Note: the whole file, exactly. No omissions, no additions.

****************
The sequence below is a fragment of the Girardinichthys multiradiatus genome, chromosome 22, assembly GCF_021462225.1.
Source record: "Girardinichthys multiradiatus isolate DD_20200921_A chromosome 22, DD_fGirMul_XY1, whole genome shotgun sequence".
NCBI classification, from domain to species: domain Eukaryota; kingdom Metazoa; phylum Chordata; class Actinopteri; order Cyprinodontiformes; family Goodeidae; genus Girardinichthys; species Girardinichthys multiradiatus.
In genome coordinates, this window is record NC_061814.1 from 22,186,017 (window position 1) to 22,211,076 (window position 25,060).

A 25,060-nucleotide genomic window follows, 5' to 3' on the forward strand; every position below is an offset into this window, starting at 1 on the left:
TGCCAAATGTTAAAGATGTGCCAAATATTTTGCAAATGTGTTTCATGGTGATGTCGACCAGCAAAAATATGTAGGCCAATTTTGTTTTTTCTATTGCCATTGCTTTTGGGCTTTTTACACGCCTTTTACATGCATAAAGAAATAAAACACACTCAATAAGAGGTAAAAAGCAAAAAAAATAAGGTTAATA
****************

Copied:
The sequence below is a fragment of the Girardinichthys multiradiatus genome, chromosome 22, assembly GCF_021462225.1.
Source record: "Girardinichthys multiradiatus isolate DD_20200921_A chromosome 22, DD_fGirMul_XY1, whole genome shotgun sequence".
NCBI classification, from domain to species: domain Eukaryota; kingdom Metazoa; phylum Chordata; class Actinopteri; order Cyprinodontiformes; family Goodeidae; genus Girardinichthys; species Girardinichthys multiradiatus.
In genome coordinates, this window is record NC_061814.1 from 22,186,017 (window position 1) to 22,211,076 (window position 25,060).

A 25,060-nucleotide genomic window follows, 5' to 3' on the forward strand; every position below is an offset into this window, starting at 1 on the left:
TGCCAAATGTTAAAGATGTGCCAAATATTTTGCAAATGTGTTTCATGGTGATGTCGACCAGCAAAAATATGTAGGCCAATTTTGTTTTTTCTATTGCCATTGCTTTTGGGCTTTTTACACGCCTTTTACATGCATAAAGAAATAAAACACACTCAATAAGAGGTAAAAAGCAAAAAAAATAAGGTTAATA